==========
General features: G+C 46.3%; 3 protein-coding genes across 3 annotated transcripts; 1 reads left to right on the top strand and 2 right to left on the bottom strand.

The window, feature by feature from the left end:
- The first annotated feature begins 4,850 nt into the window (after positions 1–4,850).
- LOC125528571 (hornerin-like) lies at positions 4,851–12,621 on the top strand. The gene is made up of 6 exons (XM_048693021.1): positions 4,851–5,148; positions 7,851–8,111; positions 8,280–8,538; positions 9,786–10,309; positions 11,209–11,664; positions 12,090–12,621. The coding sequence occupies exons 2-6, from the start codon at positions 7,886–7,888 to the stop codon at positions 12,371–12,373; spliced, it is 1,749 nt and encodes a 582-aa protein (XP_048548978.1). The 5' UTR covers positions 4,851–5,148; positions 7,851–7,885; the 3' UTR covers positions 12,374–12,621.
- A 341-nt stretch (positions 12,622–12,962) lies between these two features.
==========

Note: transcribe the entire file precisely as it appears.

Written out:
General features: G+C 46.3%; 3 protein-coding genes across 3 annotated transcripts; 1 reads left to right on the top strand and 2 right to left on the bottom strand.

The window, feature by feature from the left end:
- The first annotated feature begins 4,850 nt into the window (after positions 1–4,850).
- LOC125528571 (hornerin-like) lies at positions 4,851–12,621 on the top strand. The gene is made up of 6 exons (XM_048693021.1): positions 4,851–5,148; positions 7,851–8,111; positions 8,280–8,538; positions 9,786–10,309; positions 11,209–11,664; positions 12,090–12,621. The coding sequence occupies exons 2-6, from the start codon at positions 7,886–7,888 to the stop codon at positions 12,371–12,373; spliced, it is 1,749 nt and encodes a 582-aa protein (XP_048548978.1). The 5' UTR covers positions 4,851–5,148; positions 7,851–7,885; the 3' UTR covers positions 12,374–12,621.
- A 341-nt stretch (positions 12,622–12,962) lies between these two features.